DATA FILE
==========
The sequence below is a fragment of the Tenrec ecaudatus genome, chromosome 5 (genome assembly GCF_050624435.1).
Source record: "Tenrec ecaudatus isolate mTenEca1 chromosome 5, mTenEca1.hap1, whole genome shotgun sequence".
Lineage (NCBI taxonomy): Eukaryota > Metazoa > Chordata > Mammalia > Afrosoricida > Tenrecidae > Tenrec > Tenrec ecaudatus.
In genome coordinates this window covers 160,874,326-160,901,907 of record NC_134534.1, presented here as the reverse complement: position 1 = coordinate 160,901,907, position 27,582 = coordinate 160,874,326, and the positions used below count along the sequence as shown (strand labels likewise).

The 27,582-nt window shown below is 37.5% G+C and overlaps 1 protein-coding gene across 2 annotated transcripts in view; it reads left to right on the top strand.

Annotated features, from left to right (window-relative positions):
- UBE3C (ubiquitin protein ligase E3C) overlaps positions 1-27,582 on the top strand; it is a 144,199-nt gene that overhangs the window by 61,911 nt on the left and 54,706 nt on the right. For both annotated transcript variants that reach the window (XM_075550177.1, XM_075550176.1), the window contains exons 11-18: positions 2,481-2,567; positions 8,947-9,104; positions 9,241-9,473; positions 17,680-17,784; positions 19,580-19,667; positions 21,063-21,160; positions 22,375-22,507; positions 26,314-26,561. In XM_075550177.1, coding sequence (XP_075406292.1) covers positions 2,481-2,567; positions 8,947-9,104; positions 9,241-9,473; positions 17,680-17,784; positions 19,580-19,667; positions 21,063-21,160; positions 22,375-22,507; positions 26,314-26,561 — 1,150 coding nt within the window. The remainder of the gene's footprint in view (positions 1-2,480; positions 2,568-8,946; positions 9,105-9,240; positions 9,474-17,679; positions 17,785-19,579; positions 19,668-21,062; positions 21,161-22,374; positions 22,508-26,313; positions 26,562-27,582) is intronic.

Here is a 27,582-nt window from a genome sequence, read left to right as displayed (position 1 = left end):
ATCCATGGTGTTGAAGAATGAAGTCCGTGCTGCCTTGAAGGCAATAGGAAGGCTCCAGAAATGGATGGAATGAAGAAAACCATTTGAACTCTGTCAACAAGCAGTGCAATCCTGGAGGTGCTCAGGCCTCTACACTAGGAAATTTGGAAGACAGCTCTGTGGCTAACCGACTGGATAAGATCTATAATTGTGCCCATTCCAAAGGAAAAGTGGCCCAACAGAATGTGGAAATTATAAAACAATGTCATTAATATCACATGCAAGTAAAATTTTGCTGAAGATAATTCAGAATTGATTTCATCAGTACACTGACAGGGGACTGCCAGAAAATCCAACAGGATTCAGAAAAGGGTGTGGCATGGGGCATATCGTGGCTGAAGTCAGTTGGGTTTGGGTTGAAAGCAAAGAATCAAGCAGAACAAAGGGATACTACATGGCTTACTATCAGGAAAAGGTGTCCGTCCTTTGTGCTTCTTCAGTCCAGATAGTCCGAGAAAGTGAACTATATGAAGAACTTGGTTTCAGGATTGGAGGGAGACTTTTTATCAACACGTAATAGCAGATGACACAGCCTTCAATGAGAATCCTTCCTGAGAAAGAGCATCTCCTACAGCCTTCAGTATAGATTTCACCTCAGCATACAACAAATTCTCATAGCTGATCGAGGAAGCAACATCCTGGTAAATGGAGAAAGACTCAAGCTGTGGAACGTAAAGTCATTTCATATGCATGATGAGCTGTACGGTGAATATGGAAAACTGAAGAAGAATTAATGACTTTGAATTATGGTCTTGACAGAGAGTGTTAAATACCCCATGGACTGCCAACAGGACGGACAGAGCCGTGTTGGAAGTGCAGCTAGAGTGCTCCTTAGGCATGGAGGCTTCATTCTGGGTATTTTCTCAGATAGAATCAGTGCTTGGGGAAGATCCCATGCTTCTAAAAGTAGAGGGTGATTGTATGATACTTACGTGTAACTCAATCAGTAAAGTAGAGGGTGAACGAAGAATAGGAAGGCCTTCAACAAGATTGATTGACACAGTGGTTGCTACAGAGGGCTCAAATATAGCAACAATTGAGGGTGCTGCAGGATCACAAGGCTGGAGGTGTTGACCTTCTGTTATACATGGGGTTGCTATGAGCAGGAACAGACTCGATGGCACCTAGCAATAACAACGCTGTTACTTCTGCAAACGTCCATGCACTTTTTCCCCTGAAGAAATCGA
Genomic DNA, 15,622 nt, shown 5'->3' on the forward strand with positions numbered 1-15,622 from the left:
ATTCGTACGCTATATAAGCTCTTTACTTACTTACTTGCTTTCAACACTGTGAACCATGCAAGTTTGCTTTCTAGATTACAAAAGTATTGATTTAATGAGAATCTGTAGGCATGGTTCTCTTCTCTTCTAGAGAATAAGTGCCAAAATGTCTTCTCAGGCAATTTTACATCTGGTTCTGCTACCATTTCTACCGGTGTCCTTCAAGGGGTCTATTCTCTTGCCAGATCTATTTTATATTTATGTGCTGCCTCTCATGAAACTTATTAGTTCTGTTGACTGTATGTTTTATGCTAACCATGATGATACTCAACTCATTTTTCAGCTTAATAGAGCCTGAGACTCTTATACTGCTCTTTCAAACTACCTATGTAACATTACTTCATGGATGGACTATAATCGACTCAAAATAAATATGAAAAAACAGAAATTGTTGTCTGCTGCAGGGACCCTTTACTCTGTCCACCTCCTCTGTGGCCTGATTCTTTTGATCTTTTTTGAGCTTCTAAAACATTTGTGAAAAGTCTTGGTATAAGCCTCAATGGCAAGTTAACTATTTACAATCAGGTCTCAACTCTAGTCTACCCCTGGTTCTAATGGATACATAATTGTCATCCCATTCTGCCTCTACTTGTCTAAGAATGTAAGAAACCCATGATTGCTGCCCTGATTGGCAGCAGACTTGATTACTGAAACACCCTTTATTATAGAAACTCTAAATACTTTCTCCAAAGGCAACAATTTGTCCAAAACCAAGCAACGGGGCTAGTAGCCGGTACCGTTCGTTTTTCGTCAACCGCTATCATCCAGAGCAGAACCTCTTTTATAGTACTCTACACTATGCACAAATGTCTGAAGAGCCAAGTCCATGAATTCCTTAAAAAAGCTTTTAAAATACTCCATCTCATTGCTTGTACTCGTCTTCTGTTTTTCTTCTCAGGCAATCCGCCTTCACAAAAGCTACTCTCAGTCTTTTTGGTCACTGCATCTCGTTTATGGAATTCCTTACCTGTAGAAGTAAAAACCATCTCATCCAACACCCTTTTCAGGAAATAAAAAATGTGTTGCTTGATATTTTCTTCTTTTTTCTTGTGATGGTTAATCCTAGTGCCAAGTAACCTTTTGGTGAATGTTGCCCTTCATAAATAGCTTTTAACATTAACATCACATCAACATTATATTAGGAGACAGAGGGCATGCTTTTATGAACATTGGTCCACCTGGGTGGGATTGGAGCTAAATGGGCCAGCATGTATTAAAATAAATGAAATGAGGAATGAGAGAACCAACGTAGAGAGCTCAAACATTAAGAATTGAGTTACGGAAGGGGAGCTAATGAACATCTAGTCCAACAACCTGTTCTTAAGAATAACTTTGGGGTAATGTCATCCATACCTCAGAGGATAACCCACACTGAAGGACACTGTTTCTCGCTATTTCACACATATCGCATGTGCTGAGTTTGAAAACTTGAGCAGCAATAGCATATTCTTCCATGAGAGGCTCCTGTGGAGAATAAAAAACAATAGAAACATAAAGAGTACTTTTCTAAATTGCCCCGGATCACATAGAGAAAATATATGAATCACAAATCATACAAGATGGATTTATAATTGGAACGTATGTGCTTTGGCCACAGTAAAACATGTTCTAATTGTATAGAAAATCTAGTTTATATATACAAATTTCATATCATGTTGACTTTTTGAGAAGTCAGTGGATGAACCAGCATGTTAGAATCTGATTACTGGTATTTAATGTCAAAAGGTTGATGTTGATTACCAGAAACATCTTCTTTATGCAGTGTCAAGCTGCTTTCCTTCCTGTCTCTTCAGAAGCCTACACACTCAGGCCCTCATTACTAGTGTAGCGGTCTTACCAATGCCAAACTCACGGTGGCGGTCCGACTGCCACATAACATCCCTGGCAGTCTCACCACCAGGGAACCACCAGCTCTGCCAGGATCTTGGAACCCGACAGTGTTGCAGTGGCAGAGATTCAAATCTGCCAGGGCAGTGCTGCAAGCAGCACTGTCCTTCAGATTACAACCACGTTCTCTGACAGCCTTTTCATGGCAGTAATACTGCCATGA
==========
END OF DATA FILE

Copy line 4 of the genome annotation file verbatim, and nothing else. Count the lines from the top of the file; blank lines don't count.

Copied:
In genome coordinates this window covers 160,874,326-160,901,907 of record NC_134534.1, presented here as the reverse complement: position 1 = coordinate 160,901,907, position 27,582 = coordinate 160,874,326, and the positions used below count along the sequence as shown (strand labels likewise).